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Limited Enforcement of Debt Contracts and Macroeconomic Implications for Asset Prices

The predictions of the canonical consumption-based asset pricing model (Lucas 1978) are not consistent with some empirical findings. In light of this, several modifications to this canonical model have been proposed: the formulation of alternative preference structures, the consideration of incomplete markets models and the introduction of other market frictions, such as transaction costs, imperfect information and imperfect enforceability of financial contracts (or limited commitment). Limited commitment results in the imposition of material constraints on borrowing. This work is aimed at analyzing Alvarez and Jermann's (2000, 2001) consumption-based asset pricing model with endogenous (not-too-tight) debt constraints under limited commitment, its asset pricing implications and its contribution to the explanation of two significant empirical findings that the canonical model could not explain: the equity premium puzzle and the less marked increase in consumption inequality relative to income inequality displayed by U.S. data (Krueger and Perri 2006).

Mostra/Nascondi contenuto.
Introduction Asset pricing is a topic of utmost interest in financial economics. Asset pricing models aim at determining the prices of financial assets such as stocks and bonds. One of the most interesting advances in asset pricing theory over the last three decades is the development of the consumption-based asset pricing model, a model that establishes a link between asset returns and macroeconomics (strictly speaking, consumption growth). Within such models, prices and returns of financial assets are determined by individuals’ consumption and saving choices, and hence by their preferences, their level of risk aversion and their degree of intertemporal substitutability. The first and canonical consumption-based asset pricing model is attrib- uted to Lucas [36]. Lucas’s model analyzes consumption and investment choices of a representative agent over an infinite horizon. In each period, the agent must decide his consumption and his investment so as to maxi- mize his expected intertemporal utility, E {∑∞ t=0 β tu(ct) } . He can invest in two types of financial assets: equity stocks, whose return is uncertain, and bonds, whose return is fixed and certain. At optimum, the loss in marginal utility incurred by sacrificing a unit of current consumption in order to pur- chase an additional unit of equity must equal the discounted expected gain in marginal utility resulting from the investment. 1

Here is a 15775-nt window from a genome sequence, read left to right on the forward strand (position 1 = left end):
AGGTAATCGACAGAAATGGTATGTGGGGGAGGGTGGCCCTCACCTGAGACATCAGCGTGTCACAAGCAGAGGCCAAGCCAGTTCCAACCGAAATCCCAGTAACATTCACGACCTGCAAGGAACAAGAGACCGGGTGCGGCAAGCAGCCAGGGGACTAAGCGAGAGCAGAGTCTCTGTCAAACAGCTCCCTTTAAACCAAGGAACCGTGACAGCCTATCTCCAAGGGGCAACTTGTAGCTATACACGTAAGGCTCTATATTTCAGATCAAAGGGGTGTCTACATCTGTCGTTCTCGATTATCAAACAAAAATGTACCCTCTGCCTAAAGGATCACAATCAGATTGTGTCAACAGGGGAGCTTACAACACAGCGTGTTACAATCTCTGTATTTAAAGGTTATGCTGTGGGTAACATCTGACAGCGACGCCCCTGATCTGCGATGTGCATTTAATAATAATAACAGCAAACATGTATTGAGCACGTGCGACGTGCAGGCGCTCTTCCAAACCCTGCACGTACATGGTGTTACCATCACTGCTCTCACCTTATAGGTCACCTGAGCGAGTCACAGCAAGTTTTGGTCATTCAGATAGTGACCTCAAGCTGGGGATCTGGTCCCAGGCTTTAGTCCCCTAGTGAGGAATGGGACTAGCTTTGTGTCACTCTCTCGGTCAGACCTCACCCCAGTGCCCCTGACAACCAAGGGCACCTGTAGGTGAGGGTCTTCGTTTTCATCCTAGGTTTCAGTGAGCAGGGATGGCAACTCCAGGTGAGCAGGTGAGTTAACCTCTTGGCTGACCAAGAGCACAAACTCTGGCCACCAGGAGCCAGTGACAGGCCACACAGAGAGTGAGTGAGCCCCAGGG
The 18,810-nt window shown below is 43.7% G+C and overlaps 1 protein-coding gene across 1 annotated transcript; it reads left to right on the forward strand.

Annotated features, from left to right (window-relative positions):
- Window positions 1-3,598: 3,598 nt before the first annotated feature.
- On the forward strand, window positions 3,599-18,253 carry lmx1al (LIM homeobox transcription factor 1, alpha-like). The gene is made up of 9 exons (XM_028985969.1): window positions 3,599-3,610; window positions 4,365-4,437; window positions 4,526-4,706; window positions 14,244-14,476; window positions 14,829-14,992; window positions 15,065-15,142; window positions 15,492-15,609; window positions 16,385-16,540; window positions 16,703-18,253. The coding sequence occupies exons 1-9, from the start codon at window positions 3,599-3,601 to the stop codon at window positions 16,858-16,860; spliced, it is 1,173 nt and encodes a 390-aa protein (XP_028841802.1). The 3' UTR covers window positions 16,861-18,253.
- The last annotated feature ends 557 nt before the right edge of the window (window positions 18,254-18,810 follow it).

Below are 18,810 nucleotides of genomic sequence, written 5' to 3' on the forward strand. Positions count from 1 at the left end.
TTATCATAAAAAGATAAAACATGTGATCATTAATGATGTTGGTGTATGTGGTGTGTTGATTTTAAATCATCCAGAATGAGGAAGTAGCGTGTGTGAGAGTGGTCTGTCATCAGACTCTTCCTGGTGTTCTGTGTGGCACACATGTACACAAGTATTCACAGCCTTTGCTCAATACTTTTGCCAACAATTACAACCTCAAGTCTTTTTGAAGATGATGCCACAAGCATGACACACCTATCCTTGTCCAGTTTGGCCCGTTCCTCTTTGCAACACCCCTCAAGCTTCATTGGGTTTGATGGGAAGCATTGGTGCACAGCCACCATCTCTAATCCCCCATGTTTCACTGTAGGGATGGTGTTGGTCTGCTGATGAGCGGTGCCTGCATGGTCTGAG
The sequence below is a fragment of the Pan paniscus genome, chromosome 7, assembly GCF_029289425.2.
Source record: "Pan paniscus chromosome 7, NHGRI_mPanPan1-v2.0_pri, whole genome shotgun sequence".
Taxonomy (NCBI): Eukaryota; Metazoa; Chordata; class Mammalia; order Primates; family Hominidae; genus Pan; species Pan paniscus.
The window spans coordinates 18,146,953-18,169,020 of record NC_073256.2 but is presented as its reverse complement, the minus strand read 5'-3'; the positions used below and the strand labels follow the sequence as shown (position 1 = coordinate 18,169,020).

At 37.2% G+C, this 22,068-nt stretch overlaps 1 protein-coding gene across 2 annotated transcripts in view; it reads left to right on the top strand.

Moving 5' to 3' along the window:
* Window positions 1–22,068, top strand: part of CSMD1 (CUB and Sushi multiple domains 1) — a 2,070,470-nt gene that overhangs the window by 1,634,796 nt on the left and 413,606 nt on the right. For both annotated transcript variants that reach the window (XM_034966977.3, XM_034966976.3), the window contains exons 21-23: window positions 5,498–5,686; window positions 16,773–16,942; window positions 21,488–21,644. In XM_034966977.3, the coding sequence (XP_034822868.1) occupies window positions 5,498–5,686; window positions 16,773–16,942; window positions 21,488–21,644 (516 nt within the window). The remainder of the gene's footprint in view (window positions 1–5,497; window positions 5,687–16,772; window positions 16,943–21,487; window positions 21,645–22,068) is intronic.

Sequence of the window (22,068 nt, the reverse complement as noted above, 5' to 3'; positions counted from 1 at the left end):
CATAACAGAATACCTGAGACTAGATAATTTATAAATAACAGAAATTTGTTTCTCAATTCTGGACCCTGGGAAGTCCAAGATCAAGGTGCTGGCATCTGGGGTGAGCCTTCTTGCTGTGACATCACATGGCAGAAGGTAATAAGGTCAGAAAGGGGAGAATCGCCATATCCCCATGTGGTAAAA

Laurea liv.II (specialistica)

Facoltà: Economia

Autore: Claudia Cerrone Contatta »

Composta da 106 pagine.


Questa tesi ha raggiunto 236 click dal 18/03/2009.

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